• Better choice of assignments. This is the part that I think I like the best. As a former “site guy,” the projects and problems I was asked to handle were generally not very big. There would occasionally be large projects out there that I would be asked to handle, but on average those would be few and far between. Also, there was a ton of administrative busywork associated with site support, which I absolutely hated.
  • But this new role is much, much different. In my company, the site engineering teams tend to handle only small problems and all of the admin crap, and they save the big problems for corporate people like me. So my work tends to be more interesting and technically challenging than the routine, day-to-day stuff I used to handle as a site engineer. Oh, and no admin work – I can generally just ignore that and claim I’m not trained in their site-specific work processes, and the sites will just handle this themselves. (They never, ever ask me to get trained on their systems, which you’d think would be the logical response. Which is good, because I would likely just refuse anyway…!)
  • The best thing is that the “really hard” problems I typically get asked to resolve are often not that complicated, once I get in and dig into things a bit. My experience is that the site engineering teams are typically staffed on the cheap, with a small number of very junior engineers with only limited experience in dealing with problems – so they just don’t have the bandwidth or experience/technical skills to deal with complicated problems. This lets me come in and “look like a hero” for solving problems that aren’t actually that bad, but ultimately beyond the skill set of the people on site. For what it’s worth, I always use my time there to mentor the site engineers on solving these types of problems, which is something that I enjoy.
  • Reduced out-of-pocket living expenses. The company pays for my personal living expenses while I’m travelling, which has a small but not insignificant impact on our family’s out-of-pocket spending. Things like gas (for the rental car) and food can be differed to my company as expenses, which helps slightly on our budget. My company also reimburses my personal mileage to and from the airport, which is nice. Again – not a huge amount, but when I’m home for a few weeks the increase in our family expenses is enough to notice.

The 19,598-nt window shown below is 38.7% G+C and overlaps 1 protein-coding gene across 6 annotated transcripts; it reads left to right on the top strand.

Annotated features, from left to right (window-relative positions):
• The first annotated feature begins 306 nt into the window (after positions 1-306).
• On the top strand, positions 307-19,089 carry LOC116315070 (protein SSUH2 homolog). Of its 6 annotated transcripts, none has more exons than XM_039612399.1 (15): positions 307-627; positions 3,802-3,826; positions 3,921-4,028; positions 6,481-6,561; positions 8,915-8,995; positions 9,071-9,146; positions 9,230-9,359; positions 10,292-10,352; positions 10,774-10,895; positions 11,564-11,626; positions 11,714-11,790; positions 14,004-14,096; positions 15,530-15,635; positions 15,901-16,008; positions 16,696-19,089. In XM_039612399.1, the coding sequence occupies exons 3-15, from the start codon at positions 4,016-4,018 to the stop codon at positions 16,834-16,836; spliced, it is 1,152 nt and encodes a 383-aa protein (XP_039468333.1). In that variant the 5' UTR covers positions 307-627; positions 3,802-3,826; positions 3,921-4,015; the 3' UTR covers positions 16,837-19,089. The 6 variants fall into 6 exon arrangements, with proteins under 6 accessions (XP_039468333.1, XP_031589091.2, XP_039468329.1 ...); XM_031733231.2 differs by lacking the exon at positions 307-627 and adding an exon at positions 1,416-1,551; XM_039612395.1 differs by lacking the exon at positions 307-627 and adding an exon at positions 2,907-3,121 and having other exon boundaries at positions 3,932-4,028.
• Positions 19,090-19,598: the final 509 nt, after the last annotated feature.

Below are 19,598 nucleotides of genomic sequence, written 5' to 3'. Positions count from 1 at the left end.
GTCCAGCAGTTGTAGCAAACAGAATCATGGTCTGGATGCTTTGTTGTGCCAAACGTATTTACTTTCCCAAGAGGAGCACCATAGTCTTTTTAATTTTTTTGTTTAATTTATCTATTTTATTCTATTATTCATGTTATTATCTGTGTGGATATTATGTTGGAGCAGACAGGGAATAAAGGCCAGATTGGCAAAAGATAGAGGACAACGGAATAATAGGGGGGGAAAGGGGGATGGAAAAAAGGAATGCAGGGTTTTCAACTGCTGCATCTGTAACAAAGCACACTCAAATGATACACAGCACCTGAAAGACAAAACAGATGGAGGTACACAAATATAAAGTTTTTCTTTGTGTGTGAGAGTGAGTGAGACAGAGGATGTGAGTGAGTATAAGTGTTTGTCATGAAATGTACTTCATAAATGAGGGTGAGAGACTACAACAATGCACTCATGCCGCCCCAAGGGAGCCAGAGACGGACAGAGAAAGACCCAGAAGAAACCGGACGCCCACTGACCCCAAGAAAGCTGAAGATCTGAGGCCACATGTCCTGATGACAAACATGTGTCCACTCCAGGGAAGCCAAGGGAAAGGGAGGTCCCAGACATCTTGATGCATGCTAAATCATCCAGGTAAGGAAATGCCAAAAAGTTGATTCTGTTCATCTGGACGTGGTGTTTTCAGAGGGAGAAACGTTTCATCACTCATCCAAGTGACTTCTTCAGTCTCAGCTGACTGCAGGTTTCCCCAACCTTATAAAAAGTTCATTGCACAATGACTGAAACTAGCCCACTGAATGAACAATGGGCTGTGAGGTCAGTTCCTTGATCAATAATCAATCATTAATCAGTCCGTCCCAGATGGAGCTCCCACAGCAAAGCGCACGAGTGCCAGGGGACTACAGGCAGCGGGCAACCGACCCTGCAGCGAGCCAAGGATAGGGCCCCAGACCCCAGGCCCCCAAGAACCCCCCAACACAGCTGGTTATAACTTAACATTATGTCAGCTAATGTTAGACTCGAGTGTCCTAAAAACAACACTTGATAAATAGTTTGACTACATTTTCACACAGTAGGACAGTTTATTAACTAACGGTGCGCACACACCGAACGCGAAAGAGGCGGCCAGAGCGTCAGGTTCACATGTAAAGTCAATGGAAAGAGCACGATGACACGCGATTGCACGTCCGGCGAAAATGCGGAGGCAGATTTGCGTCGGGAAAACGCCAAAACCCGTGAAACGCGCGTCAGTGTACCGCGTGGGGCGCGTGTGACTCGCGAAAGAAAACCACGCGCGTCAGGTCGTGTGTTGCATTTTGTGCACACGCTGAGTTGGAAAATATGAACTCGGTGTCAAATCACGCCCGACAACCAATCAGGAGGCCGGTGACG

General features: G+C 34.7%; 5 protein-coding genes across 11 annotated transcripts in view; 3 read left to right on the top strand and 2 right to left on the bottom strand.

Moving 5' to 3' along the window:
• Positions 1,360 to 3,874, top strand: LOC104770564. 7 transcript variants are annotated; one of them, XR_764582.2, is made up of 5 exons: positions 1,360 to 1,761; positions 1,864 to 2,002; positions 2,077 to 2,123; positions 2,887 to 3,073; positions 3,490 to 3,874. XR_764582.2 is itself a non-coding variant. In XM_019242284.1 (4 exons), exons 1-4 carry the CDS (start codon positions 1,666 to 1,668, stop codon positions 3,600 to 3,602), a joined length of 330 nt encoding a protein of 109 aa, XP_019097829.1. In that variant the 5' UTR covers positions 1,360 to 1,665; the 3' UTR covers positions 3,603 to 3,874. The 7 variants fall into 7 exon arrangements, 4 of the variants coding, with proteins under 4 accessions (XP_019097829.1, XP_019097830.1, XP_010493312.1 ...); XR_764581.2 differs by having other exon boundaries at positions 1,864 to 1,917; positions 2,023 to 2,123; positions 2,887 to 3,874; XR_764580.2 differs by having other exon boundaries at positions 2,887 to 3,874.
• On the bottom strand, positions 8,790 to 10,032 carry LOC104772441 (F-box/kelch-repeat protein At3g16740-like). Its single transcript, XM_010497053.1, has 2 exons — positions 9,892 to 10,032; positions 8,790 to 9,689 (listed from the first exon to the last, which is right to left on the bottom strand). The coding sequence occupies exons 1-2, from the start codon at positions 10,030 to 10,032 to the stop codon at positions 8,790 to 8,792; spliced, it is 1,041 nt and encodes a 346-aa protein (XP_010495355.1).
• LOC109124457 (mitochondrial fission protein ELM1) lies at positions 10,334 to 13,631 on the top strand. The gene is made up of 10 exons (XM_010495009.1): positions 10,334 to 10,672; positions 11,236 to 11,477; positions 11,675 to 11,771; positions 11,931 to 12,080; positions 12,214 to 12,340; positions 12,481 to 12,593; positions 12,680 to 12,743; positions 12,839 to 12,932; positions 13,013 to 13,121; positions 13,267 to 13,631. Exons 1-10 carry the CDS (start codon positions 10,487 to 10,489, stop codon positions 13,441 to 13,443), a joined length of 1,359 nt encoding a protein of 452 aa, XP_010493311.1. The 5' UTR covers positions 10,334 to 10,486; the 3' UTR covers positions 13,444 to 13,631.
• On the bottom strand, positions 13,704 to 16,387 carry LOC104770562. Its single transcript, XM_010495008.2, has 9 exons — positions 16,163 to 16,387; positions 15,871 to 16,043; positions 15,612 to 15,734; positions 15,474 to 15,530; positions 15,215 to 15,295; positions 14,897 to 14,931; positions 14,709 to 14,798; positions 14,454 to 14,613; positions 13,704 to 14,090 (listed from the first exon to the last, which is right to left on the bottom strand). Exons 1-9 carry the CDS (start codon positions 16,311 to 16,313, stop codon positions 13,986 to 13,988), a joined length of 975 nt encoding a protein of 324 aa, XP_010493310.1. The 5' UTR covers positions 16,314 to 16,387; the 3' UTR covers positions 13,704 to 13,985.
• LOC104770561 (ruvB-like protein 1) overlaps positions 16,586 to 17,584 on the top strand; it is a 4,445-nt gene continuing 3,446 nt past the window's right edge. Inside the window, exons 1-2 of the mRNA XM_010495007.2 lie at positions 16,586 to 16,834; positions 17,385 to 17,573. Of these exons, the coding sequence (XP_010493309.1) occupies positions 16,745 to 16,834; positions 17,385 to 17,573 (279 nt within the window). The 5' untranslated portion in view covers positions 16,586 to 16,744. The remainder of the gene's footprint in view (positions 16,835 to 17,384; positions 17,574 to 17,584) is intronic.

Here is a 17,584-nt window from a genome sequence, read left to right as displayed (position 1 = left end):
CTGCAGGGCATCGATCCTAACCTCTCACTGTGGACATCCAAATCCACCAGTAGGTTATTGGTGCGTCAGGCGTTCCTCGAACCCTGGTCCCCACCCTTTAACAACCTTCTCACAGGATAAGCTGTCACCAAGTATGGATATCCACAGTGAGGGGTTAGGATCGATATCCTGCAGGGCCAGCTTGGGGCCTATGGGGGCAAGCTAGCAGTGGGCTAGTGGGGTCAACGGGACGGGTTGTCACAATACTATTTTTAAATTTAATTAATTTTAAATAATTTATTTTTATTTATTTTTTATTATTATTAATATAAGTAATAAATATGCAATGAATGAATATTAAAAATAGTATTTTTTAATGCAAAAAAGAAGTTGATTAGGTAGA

The Cons

Here’s what I’ve come up with for a list of downsides of work travel. Like the list above, there’s a mix of crap I expected, along with items that I wasn’t really expecting:

  • Reduced family time. This is the one thing that you’ll see mentioned the most on any list of things people hate about travelling. My experience? Well, to be honest it hasn’t been as bad as you might think. No, I don’t get to see my family during the workweek. However, my family has a very busy schedule during the week, so we hardly see each other during the week even when I am home. And for the weeknights that we are home, everyone is usually so wiped out that we just sort of conk out in front of the TV or some books. So, the family time that I’m missing tends to be low-value time for all of us anyway. And in any case, I can – and frequently do – connect with the family on Skype at night.
  • Of course, one aspect of this that I need to mention is that my company is pretty laid-back on travel requirements and costs. They don’t require me to travel on my own time or anything, so I can fly out on Mondays and return Fridays rather than on the weekend. This is super helpful – I learned very early that having two consecutive full days at home each week is critical to maintaining my family’s sanity with all this travel. I’ve also tended to catch an earlier flight home on Fridays (and always using a direct flight), so I can make it home before the kids go to bed. It costs a little more than the later flight or one with multiple connections, but it does make the travel schedule more bearable. And the company hasn’t raised it as an issue so far.